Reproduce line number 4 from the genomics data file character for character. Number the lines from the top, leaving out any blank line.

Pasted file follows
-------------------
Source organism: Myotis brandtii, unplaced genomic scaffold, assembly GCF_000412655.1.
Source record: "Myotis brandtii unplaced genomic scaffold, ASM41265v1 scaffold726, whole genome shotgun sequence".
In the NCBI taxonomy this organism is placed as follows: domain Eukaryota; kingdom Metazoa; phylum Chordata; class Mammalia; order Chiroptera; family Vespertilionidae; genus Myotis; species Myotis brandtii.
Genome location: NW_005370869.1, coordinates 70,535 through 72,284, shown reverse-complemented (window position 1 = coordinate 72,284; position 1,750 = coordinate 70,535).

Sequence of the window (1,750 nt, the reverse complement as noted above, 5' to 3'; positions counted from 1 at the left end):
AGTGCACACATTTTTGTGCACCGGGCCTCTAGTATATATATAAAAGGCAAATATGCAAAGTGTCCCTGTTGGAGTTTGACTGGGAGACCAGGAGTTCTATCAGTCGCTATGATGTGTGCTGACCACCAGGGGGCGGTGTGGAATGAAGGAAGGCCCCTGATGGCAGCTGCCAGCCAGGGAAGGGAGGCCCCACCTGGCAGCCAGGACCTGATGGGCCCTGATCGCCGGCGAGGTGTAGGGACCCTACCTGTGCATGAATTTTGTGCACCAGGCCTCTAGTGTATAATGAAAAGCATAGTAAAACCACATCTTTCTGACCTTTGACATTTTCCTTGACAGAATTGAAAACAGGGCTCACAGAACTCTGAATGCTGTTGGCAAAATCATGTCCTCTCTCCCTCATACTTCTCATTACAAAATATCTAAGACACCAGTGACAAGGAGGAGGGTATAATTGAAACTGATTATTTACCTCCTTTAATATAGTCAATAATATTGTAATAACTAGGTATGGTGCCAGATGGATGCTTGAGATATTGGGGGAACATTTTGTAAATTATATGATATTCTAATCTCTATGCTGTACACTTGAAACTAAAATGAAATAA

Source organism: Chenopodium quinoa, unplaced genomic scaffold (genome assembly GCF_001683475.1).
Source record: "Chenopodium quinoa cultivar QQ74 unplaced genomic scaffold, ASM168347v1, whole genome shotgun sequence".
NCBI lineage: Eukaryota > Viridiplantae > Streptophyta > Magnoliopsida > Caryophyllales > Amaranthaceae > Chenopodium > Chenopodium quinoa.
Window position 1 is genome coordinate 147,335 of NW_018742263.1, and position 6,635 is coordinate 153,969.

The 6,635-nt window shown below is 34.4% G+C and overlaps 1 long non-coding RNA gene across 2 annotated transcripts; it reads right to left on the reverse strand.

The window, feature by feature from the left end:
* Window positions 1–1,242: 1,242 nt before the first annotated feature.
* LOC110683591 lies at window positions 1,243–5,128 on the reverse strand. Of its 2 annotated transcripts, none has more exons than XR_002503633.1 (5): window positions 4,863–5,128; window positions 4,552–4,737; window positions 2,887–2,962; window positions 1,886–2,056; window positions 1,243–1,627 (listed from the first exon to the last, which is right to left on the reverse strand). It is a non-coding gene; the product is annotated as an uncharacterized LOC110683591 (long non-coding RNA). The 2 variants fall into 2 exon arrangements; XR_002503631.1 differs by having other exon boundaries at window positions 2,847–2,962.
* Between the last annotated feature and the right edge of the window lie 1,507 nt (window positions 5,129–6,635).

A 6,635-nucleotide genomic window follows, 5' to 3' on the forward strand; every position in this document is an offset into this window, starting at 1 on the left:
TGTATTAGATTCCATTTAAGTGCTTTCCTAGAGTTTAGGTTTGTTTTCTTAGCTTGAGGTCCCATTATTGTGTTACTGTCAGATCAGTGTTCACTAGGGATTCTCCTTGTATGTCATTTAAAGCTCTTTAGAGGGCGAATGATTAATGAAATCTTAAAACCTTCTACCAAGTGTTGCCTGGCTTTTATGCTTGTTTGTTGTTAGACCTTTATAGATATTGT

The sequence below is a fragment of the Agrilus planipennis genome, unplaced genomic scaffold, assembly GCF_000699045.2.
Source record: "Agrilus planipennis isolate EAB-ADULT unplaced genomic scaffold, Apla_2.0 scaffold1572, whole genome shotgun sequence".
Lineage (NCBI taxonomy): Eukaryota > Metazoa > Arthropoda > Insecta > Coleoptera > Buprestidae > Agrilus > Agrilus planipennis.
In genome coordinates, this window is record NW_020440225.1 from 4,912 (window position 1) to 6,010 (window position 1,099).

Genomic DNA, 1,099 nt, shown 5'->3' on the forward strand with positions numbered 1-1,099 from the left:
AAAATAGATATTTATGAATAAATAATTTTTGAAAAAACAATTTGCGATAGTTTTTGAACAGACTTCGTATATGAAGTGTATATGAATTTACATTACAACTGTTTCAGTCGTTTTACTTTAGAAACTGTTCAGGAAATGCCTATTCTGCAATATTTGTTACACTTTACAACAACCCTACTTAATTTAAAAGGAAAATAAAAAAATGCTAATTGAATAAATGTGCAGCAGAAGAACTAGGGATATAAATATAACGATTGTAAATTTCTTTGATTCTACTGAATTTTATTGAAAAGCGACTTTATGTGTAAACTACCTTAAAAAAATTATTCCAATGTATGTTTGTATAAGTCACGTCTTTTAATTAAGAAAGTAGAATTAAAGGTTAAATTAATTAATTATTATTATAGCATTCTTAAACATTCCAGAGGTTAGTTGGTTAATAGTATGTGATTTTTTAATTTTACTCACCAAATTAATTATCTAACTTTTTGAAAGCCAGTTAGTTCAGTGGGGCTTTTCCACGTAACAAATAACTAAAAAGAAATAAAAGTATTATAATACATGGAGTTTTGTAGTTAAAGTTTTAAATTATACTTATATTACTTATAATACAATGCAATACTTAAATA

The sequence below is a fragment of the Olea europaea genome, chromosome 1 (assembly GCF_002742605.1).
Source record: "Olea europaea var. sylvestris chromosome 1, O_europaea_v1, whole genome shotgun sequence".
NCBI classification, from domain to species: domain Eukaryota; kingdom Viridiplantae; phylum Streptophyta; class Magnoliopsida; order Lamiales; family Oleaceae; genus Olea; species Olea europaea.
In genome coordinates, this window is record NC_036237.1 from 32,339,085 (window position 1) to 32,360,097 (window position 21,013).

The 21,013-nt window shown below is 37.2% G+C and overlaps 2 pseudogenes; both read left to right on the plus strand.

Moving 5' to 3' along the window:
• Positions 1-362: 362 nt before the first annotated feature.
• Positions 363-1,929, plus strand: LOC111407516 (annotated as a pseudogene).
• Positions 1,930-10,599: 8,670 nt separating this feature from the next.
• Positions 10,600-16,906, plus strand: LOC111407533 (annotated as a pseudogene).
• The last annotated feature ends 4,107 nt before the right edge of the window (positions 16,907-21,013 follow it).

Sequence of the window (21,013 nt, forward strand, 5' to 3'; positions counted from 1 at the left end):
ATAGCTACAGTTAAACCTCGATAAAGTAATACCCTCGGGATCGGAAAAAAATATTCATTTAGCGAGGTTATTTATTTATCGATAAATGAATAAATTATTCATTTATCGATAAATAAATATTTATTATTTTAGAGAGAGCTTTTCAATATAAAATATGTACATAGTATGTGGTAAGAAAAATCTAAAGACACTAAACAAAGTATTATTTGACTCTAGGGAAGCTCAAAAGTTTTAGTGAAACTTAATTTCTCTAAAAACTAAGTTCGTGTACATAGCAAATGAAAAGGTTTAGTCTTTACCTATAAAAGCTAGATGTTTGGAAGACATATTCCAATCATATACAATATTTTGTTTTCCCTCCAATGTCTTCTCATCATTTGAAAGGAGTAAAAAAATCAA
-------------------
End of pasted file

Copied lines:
Genome location: NW_005370869.1, coordinates 70,535 through 72,284, shown reverse-complemented (window position 1 = coordinate 72,284; position 1,750 = coordinate 70,535).